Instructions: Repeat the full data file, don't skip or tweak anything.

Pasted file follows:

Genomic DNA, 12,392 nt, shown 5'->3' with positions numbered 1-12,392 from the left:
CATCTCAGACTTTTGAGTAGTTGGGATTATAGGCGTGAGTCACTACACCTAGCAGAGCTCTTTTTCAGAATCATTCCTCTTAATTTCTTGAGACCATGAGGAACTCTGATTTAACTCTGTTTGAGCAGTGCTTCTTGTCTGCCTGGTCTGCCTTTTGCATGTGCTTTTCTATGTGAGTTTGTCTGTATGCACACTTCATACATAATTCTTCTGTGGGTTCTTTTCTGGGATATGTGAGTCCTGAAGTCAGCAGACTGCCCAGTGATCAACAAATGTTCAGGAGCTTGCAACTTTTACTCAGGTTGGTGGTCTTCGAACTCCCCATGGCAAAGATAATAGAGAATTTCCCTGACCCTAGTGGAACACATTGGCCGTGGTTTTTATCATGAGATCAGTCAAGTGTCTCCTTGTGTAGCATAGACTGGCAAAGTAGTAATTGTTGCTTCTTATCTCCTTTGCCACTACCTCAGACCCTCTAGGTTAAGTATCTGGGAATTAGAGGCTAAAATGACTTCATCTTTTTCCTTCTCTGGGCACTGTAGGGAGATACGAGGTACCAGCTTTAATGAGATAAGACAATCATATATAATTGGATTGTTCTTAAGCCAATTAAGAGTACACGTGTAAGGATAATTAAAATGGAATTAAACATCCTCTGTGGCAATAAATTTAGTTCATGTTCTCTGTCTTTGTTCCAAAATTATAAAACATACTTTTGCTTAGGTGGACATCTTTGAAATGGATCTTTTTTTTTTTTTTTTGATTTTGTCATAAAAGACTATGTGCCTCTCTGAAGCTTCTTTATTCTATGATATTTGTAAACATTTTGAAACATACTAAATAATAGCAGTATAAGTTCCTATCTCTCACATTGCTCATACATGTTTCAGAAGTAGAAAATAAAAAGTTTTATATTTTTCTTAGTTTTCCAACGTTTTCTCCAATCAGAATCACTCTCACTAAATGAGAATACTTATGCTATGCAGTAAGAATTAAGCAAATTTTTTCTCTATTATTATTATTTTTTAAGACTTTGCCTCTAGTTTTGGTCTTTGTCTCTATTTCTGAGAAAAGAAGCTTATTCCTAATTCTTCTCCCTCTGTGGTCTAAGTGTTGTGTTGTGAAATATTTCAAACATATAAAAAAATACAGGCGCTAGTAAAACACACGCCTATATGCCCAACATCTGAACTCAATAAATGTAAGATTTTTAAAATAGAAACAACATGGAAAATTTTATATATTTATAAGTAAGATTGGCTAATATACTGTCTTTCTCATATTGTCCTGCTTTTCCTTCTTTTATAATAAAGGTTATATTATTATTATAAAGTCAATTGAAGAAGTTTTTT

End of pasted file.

Genomic DNA, 12,392 nt, shown 5'->3' with positions numbered 1-12,392 from the left:
CATCTCAGACTTTTGAGTAGTTGGGATTATAGGCGTGAGTCACTACACCTAGCAGAGCTCTTTTTCAGAATCATTCCTCTTAATTTCTTGAGACCATGAGGAACTCTGATTTAACTCTGTTTGAGCAGTGCTTCTTGTCTGCCTGGTCTGCCTTTTGCATGTGCTTTTCTATGTGAGTTTGTCTGTATGCACACTTCATACATAATTCTTCTGTGGGTTCTTTTCTGGGATATGTGAGTCCTGAAGTCAGCAGACTGCCCAGTGATCAACAAATGTTCAGGAGCTTGCAACTTTTACTCAGGTTGGTGGTCTTCGAACTCCCCATGGCAAAGATAATAGAGAATTTCCCTGACCCTAGTGGAACACATTGGCCGTGGTTTTTATCATGAGATCAGTCAAGTGTCTCCTTGTGTAGCATAGACTGGCAAAGTAGTAATTGTTGCTTCTTATCTCCTTTGCCACTACCTCAGACCCTCTAGGTTAAGTATCTGGGAATTAGAGGCTAAAATGACTTCATCTTTTTCCTTCTCTGGGCACTGTAGGGAGATACGAGGTACCAGCTTTAATGAGATAAGACAATCATATATAATTGGATTGTTCTTAAGCCAATTAAGAGTACACGTGTAAGGATAATTAAAATGGAATTAAACATCCTCTGTGGCAATAAATTTAGTTCATGTTCTCTGTCTTTGTTCCAAAATTATAAAACATACTTTTGCTTAGGTGGACATCTTTGAAATGGATCTTTTTTTTTTTTTTTTGATTTTGTCATAAAAGACTATGTGCCTCTCTGAAGCTTCTTTATTCTATGATATTTGTAAACATTTTGAAACATACTAAATAATAGCAGTATAAGTTCCTATCTCTCACATTGCTCATACATGTTTCAGAAGTAGAAAATAAAAAGTTTTATATTTTTCTTAGTTTTCCAACGTTTTCTCCAATCAGAATCACTCTCACTAAATGAGAATACTTATGCTATGCAGTAAGAATTAAGCAAATTTTTTCTCTATTATTATTATTTTTTAAGACTTTGCCTCTAGTTTTGGTCTTTGTCTCTATTTCTGAGAAAAGAAGCTTATTCCTAATTCTTCTCCCTCTGTGGTCTAAGTGTTGTGTTGTGAAATATTTCAAACATATAAAAAAATACAGGCGCTAGTAAAACACACGCCTATATGCCCAACATCTGAACTCAATAAATGTAAGATTTTTAAAATAGAAACAACATGGAAAATTTTATATATTTATAAGTAAGATTGGCTAATATACTGTCTTTCTCATATTGTCCTGCTTTTCCTTCTTTTATAATAAAGGTTATATTATTATTATAAAGTCAATTGAAGAAGTTTTTT